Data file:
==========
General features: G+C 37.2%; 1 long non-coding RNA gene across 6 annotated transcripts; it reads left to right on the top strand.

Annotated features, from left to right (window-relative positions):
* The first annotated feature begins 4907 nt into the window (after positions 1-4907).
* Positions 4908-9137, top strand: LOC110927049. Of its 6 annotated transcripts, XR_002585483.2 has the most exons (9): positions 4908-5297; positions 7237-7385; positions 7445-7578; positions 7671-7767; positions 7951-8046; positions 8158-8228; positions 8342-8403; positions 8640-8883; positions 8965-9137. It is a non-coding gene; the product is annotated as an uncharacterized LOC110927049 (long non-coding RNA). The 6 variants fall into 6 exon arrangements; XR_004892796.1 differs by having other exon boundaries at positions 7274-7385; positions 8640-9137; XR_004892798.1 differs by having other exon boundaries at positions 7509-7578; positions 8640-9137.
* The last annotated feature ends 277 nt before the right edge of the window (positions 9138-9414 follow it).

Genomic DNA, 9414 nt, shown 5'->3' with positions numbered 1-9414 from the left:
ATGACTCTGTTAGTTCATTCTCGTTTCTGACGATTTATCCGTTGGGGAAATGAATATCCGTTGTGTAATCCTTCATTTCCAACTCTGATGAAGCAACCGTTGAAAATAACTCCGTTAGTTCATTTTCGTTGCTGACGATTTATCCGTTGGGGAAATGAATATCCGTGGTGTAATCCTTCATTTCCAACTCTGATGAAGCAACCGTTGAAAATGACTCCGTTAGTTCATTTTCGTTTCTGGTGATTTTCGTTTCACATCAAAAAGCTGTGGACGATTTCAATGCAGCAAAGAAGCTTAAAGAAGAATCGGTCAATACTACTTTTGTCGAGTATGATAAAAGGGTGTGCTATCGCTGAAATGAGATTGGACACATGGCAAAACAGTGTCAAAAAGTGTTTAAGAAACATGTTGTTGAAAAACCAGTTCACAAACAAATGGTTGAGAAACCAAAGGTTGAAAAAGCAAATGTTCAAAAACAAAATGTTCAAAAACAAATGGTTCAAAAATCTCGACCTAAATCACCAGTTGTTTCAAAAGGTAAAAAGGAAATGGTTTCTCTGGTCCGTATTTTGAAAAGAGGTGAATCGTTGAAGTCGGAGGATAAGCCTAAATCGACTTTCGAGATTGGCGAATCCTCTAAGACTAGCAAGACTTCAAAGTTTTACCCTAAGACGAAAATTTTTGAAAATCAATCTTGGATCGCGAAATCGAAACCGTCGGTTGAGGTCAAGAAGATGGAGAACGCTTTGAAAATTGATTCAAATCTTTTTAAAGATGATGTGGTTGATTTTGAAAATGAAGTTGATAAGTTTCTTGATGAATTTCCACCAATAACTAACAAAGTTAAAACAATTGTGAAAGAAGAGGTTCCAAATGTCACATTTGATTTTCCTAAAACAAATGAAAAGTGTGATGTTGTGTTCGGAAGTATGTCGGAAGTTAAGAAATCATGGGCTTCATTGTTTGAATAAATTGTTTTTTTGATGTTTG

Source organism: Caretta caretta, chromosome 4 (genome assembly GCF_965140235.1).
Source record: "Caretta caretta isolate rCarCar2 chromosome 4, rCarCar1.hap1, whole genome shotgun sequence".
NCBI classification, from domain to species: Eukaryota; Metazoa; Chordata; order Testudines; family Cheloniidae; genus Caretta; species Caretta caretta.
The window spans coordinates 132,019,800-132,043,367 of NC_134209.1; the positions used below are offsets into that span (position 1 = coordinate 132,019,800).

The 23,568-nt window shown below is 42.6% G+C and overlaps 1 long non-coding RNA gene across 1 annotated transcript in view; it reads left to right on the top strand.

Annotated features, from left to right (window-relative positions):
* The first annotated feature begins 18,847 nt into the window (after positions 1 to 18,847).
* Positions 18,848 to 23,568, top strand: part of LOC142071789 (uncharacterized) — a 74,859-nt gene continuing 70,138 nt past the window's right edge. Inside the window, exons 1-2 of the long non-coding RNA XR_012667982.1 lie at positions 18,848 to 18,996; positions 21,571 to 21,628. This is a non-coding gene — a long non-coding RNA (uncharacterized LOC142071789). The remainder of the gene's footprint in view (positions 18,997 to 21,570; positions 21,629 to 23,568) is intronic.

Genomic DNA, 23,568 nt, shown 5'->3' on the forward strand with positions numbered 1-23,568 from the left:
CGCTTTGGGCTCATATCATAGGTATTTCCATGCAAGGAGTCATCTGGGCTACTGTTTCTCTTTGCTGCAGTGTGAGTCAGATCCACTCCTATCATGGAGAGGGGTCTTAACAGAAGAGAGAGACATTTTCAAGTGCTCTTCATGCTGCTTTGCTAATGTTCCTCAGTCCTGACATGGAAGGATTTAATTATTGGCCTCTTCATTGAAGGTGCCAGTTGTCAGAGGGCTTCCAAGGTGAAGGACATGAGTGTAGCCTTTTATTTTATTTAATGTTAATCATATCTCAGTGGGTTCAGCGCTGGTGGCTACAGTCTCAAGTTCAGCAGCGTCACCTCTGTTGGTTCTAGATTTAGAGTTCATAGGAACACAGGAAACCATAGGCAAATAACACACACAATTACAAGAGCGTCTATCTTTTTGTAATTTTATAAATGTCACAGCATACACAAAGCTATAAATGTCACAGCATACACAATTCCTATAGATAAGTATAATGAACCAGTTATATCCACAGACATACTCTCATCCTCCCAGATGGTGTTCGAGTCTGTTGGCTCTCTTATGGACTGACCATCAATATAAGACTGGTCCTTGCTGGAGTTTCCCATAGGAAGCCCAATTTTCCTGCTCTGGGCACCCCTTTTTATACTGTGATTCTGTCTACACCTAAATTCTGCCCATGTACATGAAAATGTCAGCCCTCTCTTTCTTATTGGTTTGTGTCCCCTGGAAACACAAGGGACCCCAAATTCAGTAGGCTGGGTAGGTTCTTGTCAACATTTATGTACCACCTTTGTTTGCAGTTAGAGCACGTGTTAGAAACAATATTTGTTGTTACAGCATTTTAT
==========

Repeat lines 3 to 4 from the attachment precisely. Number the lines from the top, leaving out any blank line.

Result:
* The first annotated feature begins 4907 nt into the window (after positions 1-4907).
* Positions 4908-9137, top strand: LOC110927049. Of its 6 annotated transcripts, XR_002585483.2 has the most exons (9): positions 4908-5297; positions 7237-7385; positions 7445-7578; positions 7671-7767; positions 7951-8046; positions 8158-8228; positions 8342-8403; positions 8640-8883; positions 8965-9137. It is a non-coding gene; the product is annotated as an uncharacterized LOC110927049 (long non-coding RNA). The 6 variants fall into 6 exon arrangements; XR_004892796.1 differs by having other exon boundaries at positions 7274-7385; positions 8640-9137; XR_004892798.1 differs by having other exon boundaries at positions 7509-7578; positions 8640-9137.